Is there some method in the madness of Trumponomics?
Why, you might ask, take such a risk? Maybe the mid-term election on 6 November is answer enough – more optimistically though there is some sense in this apparent madness. By deliberately overheating the economy, could it generate the capex spending US companies need to incur to generate higher long-term productivity? Faster growth in a very tight labour market means corporate management will simply have to get more efficient - for example, by shrinking IT departments and pushing work to the cloud, adopting AI solutions for sales and robotics for production while calling back retired or part-time workers (and hence improving America’s stubbornly low labour participation rate). All of this is already triggering a surge in US domestic investment (running at a robust 7.1% rate) and should, over time, contribute to improved profits and taxes – making the programme ultimately self-financing, or so the Trumponomics playbook goes…
The arbiter of success will likely be the bond market…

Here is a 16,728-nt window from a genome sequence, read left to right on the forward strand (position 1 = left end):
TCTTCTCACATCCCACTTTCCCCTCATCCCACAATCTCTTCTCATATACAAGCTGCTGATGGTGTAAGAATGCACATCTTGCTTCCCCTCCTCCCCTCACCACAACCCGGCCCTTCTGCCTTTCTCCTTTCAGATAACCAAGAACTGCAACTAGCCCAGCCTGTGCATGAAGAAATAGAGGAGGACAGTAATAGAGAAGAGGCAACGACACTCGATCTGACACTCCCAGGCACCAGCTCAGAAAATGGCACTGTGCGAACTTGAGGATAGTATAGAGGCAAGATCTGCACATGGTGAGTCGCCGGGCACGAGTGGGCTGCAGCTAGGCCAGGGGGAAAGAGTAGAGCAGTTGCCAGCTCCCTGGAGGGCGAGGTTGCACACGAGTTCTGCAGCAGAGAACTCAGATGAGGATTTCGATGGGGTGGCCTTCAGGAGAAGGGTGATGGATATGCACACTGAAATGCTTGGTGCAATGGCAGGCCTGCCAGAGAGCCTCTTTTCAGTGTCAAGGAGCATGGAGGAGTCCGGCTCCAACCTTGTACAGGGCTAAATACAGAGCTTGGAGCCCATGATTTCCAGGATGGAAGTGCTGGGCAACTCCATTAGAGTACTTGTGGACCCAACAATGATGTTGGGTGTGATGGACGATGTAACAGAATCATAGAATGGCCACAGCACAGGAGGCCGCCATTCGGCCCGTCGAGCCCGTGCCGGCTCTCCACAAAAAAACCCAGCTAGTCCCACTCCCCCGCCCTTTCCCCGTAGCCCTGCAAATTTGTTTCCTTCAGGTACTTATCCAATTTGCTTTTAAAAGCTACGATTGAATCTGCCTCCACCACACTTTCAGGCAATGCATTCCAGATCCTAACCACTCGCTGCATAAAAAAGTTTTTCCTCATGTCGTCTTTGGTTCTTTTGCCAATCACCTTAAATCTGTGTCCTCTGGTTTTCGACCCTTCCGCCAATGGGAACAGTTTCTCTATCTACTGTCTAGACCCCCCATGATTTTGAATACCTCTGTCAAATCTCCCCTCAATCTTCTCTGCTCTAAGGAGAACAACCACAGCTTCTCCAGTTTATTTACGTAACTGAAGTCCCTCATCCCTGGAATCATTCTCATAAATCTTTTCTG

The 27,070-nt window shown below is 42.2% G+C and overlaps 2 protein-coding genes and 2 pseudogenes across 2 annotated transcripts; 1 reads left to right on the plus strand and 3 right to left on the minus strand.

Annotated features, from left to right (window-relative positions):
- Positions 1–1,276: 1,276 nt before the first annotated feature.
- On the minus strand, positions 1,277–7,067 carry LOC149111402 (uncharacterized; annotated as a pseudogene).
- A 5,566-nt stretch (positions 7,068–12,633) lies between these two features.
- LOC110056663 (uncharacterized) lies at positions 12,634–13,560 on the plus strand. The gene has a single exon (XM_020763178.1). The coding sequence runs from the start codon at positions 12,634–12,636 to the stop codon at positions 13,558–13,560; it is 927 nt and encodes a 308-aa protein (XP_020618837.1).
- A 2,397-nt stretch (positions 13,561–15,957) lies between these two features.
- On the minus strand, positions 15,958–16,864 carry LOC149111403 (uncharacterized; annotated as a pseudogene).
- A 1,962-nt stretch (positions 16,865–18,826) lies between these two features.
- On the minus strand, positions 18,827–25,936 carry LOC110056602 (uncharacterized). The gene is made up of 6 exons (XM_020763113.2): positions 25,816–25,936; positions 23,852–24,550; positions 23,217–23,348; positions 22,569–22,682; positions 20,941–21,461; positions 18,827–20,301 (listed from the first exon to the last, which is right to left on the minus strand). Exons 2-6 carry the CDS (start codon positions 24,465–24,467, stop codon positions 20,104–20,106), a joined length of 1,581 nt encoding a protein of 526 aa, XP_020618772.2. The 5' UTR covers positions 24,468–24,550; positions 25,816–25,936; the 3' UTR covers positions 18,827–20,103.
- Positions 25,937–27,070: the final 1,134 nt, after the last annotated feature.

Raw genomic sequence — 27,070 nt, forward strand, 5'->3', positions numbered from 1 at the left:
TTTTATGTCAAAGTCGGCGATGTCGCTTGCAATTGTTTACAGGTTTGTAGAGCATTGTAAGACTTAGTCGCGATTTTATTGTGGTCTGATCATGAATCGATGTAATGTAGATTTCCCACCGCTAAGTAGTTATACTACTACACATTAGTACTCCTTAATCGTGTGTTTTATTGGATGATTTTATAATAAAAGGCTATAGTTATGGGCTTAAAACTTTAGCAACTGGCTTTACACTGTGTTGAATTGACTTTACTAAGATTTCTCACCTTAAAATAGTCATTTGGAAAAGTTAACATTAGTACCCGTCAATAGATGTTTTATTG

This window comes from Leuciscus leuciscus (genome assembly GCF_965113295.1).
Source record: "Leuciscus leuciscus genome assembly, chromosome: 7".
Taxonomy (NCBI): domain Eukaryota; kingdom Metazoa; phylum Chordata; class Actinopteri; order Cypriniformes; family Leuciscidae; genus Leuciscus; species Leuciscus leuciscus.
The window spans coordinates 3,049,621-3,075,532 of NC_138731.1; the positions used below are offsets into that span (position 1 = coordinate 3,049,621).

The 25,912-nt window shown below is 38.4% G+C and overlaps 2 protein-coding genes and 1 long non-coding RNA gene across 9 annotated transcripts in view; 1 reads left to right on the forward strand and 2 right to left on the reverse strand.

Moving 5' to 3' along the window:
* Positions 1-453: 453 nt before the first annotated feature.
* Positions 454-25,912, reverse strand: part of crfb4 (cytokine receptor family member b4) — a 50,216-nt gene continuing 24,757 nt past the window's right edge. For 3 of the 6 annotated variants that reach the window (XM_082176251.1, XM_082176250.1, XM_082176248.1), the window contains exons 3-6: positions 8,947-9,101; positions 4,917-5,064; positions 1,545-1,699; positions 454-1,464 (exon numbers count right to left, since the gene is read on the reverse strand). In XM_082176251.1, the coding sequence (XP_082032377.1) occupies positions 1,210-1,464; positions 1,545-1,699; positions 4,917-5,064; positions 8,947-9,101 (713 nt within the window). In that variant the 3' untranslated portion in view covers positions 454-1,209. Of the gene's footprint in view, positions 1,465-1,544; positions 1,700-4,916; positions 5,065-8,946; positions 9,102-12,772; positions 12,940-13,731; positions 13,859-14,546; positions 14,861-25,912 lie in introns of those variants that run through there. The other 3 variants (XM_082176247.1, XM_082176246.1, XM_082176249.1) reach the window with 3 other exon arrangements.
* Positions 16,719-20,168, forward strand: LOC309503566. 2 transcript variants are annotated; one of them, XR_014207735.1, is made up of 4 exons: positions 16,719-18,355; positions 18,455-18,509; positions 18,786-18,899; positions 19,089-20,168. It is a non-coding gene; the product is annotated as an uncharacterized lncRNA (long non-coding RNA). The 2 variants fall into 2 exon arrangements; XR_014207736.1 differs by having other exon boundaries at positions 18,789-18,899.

The arbiter of the success of this experiment will likely be the US bond market - and this month we have seen the first warning shot. Yes, the President has shown he can browbeat/persuade Congress to back his tax agenda and is wholly unafraid to give the Federal Reserve advice on interest rates3, but the bond market is a new sort of foe. For a start, a large chunk of US Treasuries is held by foreign investors ($6.3 trillion or almost twice as much as foreigners held in 2008) with China ($1.2 trillion) and Japan ($1.1 trillion) the largest. In the case of the former there is now added uncertainty in that the highly aggressive use of sanctions by the Trump administration may encourage the Chinese to attempt to reduce their ‘dollar dependency.’ This might over time impact the demand for Treasuries from other foreign governments. More generally, bond investors are uniquely sensitive to inflation rates – in this respect the President’s decision to impose sanctions on Iran (regarded by many in the oil industry as among the toughest ever adopted) have already helped trigger a rise in oil prices of more than 25% this year. Nervous foreign investors and rising oil prices have not often been good for Treasuries…